Attorneys and accountants continue to comb through data that is expected to lead to the merger of Floyd Medical Center with Atrium Healthcare of North Carolina before the end of the year.

In the meantime, financial data presented to the Floyd Healthcare Management board this week is likely to bring a smile to the examiners’ faces.

Through December — six months into the fiscal year — their facilities including FMC, Polk Medical Center and Cherokee Medical Center in Centre, Alabama, are showing income in excess of expenses of $11.3 million, more than double the budgeted figure of $4.7 million.

“That’s got to be the best six-month balance report we’ve ever seen, “ said Dr. Carl Herring, a member of the management board.

Total revenue was reported in excess of $244.3 million. While that is an improvement of $7.2 million from the same six-month period a year ago, it is about $3.6 million less than had been budgeted.

Expenses through the end of December totaled $232.9 million, which was up $1.3 million over the same period a year ago — but way under the budgeted expenses of $243.3 million, which resulted in the $11.3 million profit.

Clarice Cable, controller at FMC, also reported that the system had 211 days worth of cash on hand, with a cash flow margin of 12.33%. That’s well above the budgeted margin of 7.85%

FMC president and CEO Kurt Stuenkel said FMC and Atrium are still in the early stages of due diligence into each others’ inner workings before closing on the merger.

“We have a whole series of issues that we want to look at, too,” Stuenkel said.

He said that process is expected to take another six to eight months before it’s completed.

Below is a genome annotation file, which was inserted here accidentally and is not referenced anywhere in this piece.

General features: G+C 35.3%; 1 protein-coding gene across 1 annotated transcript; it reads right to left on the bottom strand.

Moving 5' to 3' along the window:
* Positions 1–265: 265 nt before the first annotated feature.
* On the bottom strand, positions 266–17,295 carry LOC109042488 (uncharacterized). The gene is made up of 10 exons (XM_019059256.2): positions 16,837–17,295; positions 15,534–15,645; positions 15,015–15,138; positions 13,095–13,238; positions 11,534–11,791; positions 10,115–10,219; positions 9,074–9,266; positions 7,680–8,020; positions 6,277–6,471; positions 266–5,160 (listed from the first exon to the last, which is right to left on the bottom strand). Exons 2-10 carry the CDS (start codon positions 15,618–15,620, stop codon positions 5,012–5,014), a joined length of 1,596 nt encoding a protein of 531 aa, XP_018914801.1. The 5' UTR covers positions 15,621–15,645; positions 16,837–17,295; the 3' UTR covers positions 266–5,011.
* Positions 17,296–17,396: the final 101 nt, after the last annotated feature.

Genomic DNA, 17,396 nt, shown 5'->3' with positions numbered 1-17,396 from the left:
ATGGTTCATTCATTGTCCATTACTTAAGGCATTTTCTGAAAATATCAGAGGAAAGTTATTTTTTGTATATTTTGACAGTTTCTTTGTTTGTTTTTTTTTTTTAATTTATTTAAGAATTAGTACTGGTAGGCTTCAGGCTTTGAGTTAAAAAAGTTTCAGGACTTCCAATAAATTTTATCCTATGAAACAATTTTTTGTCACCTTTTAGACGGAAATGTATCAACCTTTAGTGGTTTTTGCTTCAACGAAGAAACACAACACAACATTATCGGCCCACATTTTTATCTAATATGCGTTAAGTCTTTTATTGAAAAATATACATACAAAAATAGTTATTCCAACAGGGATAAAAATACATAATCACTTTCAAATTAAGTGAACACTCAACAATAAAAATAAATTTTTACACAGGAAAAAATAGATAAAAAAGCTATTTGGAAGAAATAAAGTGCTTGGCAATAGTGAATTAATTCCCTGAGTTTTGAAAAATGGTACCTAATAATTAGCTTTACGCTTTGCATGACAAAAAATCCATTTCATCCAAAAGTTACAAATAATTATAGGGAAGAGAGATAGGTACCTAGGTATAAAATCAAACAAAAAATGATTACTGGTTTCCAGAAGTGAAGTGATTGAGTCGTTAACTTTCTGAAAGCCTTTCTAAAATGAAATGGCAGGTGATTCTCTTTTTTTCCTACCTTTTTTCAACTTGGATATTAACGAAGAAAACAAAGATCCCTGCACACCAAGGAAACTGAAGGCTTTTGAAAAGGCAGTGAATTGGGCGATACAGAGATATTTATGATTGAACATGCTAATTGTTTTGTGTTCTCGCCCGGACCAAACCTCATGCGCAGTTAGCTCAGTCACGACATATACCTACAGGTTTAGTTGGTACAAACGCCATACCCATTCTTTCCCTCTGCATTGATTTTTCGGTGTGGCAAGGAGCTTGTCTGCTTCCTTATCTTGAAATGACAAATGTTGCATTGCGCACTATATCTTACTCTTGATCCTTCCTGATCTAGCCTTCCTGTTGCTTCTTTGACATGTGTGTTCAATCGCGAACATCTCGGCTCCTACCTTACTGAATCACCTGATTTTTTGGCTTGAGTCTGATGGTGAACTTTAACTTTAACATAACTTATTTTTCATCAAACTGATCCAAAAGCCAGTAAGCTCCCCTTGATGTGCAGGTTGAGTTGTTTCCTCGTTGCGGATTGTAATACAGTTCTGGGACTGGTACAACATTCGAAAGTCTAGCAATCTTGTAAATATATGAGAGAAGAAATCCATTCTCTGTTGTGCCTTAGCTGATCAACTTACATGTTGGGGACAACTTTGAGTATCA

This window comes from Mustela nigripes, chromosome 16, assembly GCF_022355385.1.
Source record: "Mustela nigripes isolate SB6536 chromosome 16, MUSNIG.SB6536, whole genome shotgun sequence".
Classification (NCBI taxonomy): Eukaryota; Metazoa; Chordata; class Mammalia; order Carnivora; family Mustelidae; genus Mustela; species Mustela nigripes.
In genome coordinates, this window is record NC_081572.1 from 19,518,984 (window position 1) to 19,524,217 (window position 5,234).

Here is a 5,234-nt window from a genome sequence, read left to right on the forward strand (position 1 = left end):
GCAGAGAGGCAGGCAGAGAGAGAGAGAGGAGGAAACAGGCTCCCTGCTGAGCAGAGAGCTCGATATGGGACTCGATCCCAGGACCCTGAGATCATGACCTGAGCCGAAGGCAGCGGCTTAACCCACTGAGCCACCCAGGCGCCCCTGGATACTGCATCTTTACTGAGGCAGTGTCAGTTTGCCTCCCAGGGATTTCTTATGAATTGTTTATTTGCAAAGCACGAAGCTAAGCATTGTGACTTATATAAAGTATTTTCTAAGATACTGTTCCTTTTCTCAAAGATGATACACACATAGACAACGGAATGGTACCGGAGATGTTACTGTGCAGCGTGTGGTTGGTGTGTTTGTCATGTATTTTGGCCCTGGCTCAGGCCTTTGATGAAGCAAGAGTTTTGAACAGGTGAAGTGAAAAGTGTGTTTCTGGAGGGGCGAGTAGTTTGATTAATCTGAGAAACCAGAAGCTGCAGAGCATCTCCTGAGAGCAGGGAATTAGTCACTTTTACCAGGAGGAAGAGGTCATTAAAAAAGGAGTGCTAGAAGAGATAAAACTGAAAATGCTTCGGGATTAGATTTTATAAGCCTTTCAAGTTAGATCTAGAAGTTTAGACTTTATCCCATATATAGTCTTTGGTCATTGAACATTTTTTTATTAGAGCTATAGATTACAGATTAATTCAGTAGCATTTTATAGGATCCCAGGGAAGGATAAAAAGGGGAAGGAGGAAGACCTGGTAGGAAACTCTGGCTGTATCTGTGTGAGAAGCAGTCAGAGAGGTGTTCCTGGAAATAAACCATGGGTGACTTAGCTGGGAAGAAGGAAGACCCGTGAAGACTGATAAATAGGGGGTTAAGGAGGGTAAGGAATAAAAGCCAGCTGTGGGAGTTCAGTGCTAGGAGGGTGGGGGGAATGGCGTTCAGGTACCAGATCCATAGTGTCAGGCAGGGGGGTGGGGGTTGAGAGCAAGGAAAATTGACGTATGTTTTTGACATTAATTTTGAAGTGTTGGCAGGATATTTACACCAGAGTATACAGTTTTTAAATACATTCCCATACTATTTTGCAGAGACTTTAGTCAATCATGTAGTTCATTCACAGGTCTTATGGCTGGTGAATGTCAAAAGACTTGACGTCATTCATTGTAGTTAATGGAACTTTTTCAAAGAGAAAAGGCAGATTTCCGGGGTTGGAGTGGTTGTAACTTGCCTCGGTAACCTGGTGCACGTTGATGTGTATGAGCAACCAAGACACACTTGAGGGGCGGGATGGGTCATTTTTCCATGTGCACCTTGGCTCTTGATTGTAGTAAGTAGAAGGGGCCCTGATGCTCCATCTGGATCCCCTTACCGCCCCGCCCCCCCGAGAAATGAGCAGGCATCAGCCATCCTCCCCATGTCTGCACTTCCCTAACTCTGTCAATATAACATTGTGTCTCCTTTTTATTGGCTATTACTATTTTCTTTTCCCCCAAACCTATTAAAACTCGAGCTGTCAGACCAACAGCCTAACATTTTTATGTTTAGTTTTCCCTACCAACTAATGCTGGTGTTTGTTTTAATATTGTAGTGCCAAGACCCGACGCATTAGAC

“What we announced in November was our letter of intent and we spent a lot of time putting that letter of intent together, but now we have to translate that into an actual agreement, so we’re working on that,” Stuenkel said.

He said the leadership boards at both Polk Medical Center and Cherokee Medical Center have to be brought into the loop on the transaction as well.

“There’s lots of legal work to do,” Stuenkel said.

Once the deal is finalized, state and federal review will have to occur.

“The size of this is a significant transaction so the federal government also has to do an antitrust review. We don’t expect any kind of issues on any front, but we’ve still got to go through all of those steps,” Stuenkel said.

In other actions, the hospital boards honored Dr. Grant Lewis as physician of the month and approved the appointment of Dr. Greg Harris, Ann Knight and Allen Stephens to the board of directors for Cancer Navigators. The not-for-profit agency provides a variety of services to individuals affected by cancer — patients along with their families.

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